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How A Transmission Works

A transmission or gearbox provides speed and torque conversions from a rotating power source to another device using gear ratios. In British English the term transmission refers to the whole drive train, including gearbox, clutch, prop shaft (for rear-wheel drive), differential and final drive shafts. The most common use is in motor vehicles, where the transmission adapts the output of the internal combustion engine to the drive wheels. Such engines need to operate at a relatively high rotational speed, which is inappropriate for starting, stopping, and slower travel. The transmission reduces the higher engine speed to the slower wheel speed, increasing torque in the process. Transmissions are also used on pedal bicycles, fixed machines, and anywhere else rotational speed and torque needs to be adapted.

Often, a transmission will have multiple gear ratios (or simply "gears"), with the ability to switch between them as speed varies. This switching may be done manually (by the operator), or automatically. Directional (forward and reverse) control may also be provided. Single-ratio transmissions also exist, which simply change the speed and torque (and sometimes direction) of motor output.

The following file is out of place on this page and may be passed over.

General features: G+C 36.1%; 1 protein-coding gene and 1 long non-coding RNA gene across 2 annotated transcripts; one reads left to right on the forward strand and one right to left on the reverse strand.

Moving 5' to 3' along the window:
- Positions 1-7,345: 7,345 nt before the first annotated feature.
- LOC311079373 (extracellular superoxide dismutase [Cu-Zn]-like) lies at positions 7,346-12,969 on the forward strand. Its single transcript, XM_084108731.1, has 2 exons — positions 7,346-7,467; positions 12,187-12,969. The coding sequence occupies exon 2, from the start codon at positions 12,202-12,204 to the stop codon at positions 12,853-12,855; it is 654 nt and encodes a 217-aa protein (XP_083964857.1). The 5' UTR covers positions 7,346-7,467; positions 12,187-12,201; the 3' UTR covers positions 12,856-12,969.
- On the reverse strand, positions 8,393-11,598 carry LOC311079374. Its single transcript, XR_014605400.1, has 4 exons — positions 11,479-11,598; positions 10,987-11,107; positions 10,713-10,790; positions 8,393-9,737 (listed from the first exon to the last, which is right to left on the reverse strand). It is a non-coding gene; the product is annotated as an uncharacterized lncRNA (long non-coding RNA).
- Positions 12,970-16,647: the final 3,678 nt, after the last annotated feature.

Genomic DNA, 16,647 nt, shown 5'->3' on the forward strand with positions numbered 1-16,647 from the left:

In motor vehicle applications, the transmission will generally be connected to the crankshaft of the engine. The output of the transmission is transmitted via driveshaft to one or more differentials, which in turn drive the wheels. While a differential may also provide gear reduction, its primary purpose is to change the direction of rotation.

Conventional gear/belt transmissions are not the only mechanism for speed/torque adaptation. Alternative mechanisms include torque converters and power transformation (e.g., diesel-electric transmissionhydraulic drive system, etc.). Hybrid configurations also exist. Read more.

Source - Wikipedia